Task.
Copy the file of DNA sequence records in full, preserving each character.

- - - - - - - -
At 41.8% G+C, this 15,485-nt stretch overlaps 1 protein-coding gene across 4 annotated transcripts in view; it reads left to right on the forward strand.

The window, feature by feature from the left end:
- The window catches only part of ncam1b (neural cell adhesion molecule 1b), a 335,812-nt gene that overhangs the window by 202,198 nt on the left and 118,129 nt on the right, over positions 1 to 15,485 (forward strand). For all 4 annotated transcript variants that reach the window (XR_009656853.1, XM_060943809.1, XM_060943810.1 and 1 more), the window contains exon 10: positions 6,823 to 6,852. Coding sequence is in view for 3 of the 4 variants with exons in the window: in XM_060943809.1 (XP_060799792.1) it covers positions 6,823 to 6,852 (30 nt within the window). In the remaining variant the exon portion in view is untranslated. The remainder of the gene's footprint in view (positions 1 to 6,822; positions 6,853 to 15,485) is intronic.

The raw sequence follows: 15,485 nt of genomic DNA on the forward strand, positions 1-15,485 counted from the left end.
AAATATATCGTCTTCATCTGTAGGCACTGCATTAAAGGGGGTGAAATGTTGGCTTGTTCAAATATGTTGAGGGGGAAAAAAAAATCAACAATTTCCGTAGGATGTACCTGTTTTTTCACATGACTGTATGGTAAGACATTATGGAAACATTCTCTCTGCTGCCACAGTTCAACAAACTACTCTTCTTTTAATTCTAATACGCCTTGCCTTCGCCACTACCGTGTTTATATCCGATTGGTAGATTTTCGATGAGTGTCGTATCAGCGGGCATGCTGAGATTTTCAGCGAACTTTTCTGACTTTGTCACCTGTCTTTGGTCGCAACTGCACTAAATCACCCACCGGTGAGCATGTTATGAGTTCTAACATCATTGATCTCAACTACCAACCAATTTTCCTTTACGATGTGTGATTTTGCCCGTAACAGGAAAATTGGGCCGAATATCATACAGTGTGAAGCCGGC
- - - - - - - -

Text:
At 41.8% G+C, this 15,485-nt stretch overlaps 1 protein-coding gene across 4 annotated transcripts in view; it reads left to right on the forward strand.

The window, feature by feature from the left end:
- The window catches only part of ncam1b (neural cell adhesion molecule 1b), a 335,812-nt gene that overhangs the window by 202,198 nt on the left and 118,129 nt on the right, over positions 1 to 15,485 (forward strand). For all 4 annotated transcript variants that reach the window (XR_009656853.1, XM_060943809.1, XM_060943810.1 and 1 more), the window contains exon 10: positions 6,823 to 6,852. Coding sequence is in view for 3 of the 4 variants with exons in the window: in XM_060943809.1 (XP_060799792.1) it covers positions 6,823 to 6,852 (30 nt within the window). In the remaining variant the exon portion in view is untranslated. The remainder of the gene's footprint in view (positions 1 to 6,822; positions 6,853 to 15,485) is intronic.

The raw sequence follows: 15,485 nt of genomic DNA on the forward strand, positions 1-15,485 counted from the left end.
AAATATATCGTCTTCATCTGTAGGCACTGCATTAAAGGGGGTGAAATGTTGGCTTGTTCAAATATGTTGAGGGGGAAAAAAAAATCAACAATTTCCGTAGGATGTACCTGTTTTTTCACATGACTGTATGGTAAGACATTATGGAAACATTCTCTCTGCTGCCACAGTTCAACAAACTACTCTTCTTTTAATTCTAATACGCCTTGCCTTCGCCACTACCGTGTTTATATCCGATTGGTAGATTTTCGATGAGTGTCGTATCAGCGGGCATGCTGAGATTTTCAGCGAACTTTTCTGACTTTGTCACCTGTCTTTGGTCGCAACTGCACTAAATCACCCACCGGTGAGCATGTTATGAGTTCTAACATCATTGATCTCAACTACCAACCAATTTTCCTTTACGATGTGTGATTTTGCCCGTAACAGGAAAATTGGGCCGAATATCATACAGTGTGAAGCCGGC